M. N. Nambiar was a born on 7 March 1919. At Kandakkai Mayyil Kannur. While still a child, his father died and so he moved to live and study in Ooty with his elder sister and brother-in-law. He became interested in acting when he was 13 and he joined Nawab Rajamanikkam's troupe. From then on acting became the only thing that occupied him. His first film was Bhaktha Ramadoss, shot in 1935 in Hindi and Tamil, where he played as a comedian along with T.K.Sampangi.
Though he started as a hero, Nambiar Guruswami soon started donning the role of a villain — so much so that today his name is synonymous with villainy in Kollywood. Nambiar swami has worked with seven generations of actors. His first pay was Rs.3 with Boys Company. He would retain Rs.1 and send Rs.2 to his mother. A man of very limited needs, he has never eaten food not cooked by his wife, Rugmini Nambiar.
He made quite a statement in the early 50s with his portrayal of 11 roles in Digambara Samiyar, one of his films as the Lead. His arresting performance in films such as Manthiri Kumari, Velaikaari, Ayirathil Oruvan, Thillana Mohanambal, Missiyamma and Nenjam Marappadillai paved way for a very successful career that spanned over five decades.
A majority of the more than 1000 films that he has done is in Tamil, though he has acted in Telugu, Malayalam and Hindi, besides an English film `Jungle' (with Rod Cameron, the film's hero, directed by William Burke) in which he appears in a few brief scenes. The film was released in 1952. The Hindi film he acted in was a remake of the Tamil Kanavane Kankanda Deivam. After becoming popular in Tamil films he started his own drama troupe called Nambiar Nataka Mandram. They staged two plays — `Kaviyin Kanavu' and a comedy play `Kalyana Supermarket.'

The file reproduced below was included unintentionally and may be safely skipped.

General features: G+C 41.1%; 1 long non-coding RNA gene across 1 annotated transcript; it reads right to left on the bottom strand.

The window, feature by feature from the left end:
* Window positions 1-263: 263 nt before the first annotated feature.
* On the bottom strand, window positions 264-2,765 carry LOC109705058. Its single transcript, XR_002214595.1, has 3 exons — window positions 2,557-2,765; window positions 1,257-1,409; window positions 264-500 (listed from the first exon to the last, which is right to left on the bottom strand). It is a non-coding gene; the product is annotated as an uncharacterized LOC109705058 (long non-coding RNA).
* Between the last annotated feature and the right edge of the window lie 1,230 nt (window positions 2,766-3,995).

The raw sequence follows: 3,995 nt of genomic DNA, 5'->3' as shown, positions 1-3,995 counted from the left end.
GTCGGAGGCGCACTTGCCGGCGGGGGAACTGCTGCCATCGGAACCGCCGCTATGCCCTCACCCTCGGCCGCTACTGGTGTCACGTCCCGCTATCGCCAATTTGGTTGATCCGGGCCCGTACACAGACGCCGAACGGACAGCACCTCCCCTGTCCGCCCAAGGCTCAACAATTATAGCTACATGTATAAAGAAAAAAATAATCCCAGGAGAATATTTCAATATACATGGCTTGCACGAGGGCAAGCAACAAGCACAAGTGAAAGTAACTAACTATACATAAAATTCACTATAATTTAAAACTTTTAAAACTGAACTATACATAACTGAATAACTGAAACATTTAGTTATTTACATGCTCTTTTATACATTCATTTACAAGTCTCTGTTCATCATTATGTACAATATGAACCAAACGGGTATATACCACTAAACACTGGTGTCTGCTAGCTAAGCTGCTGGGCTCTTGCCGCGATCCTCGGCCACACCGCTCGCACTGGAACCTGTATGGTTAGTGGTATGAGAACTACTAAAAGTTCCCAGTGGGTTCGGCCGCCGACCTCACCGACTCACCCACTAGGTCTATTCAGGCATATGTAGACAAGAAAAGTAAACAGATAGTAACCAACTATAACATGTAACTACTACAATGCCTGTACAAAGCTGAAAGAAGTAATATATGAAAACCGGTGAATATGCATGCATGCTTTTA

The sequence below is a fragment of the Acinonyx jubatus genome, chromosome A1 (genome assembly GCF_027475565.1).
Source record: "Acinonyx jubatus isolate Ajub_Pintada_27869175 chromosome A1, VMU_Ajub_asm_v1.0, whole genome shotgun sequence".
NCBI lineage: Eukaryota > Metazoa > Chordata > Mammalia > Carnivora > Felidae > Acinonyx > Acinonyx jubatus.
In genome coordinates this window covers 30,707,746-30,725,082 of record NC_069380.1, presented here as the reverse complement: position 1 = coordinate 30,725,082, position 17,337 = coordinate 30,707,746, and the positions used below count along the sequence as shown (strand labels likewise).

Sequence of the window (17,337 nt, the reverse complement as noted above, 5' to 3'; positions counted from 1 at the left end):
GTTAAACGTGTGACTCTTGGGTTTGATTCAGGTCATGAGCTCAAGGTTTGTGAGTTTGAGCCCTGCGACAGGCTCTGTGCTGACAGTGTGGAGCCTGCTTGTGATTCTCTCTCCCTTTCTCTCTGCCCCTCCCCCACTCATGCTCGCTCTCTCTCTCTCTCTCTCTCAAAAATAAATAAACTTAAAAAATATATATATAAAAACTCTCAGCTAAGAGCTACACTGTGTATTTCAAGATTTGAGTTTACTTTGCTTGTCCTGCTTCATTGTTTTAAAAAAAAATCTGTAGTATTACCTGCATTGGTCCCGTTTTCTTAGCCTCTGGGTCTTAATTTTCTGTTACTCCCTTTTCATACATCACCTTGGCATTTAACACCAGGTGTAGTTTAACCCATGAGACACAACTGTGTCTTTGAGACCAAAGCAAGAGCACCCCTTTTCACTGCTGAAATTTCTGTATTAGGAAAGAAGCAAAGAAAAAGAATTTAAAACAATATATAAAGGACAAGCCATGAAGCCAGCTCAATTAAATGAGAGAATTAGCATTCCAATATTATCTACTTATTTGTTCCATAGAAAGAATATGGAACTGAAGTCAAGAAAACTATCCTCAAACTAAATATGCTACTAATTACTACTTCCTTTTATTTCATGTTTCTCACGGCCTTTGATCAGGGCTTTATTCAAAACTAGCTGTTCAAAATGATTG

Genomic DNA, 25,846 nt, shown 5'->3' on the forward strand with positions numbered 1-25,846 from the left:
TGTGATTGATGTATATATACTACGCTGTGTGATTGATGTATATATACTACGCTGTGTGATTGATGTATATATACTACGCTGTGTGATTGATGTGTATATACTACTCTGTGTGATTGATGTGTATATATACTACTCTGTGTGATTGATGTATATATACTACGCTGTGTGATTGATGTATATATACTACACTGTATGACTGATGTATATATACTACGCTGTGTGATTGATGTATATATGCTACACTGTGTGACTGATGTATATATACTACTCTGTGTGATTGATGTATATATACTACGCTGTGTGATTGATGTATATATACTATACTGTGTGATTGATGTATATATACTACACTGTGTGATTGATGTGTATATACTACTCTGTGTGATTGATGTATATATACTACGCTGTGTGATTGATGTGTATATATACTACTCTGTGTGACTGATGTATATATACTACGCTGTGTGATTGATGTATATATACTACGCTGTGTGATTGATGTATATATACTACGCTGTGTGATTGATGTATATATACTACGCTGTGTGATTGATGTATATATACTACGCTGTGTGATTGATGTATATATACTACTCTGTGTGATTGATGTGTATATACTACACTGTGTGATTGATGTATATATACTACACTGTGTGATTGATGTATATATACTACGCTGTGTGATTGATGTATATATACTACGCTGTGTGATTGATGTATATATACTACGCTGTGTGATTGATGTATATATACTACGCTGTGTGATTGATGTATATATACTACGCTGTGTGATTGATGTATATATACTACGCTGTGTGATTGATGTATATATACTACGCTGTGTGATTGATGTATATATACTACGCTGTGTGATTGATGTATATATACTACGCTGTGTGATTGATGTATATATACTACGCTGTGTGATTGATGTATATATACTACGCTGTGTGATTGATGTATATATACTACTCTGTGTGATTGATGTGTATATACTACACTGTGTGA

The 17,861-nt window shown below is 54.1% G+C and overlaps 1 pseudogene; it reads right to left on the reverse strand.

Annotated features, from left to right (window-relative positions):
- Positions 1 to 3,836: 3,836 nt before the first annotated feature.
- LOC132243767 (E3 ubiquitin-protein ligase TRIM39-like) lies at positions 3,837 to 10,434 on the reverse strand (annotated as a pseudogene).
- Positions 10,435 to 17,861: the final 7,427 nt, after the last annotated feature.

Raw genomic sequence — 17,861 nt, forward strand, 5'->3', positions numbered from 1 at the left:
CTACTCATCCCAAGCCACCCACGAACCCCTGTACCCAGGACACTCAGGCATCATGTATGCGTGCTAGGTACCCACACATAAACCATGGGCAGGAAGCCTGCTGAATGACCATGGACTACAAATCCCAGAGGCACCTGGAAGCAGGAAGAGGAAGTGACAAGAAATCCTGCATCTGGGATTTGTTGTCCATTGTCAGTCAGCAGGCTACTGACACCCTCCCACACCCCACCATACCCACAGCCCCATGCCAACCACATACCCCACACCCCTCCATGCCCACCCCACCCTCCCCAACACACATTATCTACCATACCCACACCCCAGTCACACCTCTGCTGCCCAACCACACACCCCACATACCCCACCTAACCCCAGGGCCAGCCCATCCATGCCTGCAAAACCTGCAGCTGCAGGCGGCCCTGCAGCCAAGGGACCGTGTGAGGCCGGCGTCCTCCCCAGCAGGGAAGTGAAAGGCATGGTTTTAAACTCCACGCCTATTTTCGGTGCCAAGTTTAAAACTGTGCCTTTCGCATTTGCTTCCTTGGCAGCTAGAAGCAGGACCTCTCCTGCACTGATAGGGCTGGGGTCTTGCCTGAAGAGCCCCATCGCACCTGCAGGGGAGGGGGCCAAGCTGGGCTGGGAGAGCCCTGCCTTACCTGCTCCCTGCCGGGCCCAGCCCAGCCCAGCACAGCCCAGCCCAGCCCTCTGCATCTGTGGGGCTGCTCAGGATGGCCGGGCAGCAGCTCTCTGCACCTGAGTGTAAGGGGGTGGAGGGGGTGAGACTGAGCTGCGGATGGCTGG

Nambiar swami was that rare contradictory personality - a cruel, charming villain on the silver screen while being a very pious man in real life. He was also a pure vegetarian and teetotaler. He was also an ardent devotee of Sabarimala Sri Ayyappan. He has had a long association with the temple, and visited the shrine more than 65 times over the last half a century; this has led to him being called Maha Guruswamy. His colleagues noted that he died during the famous Sabarimala season and it may be due to the blessing of his Lord.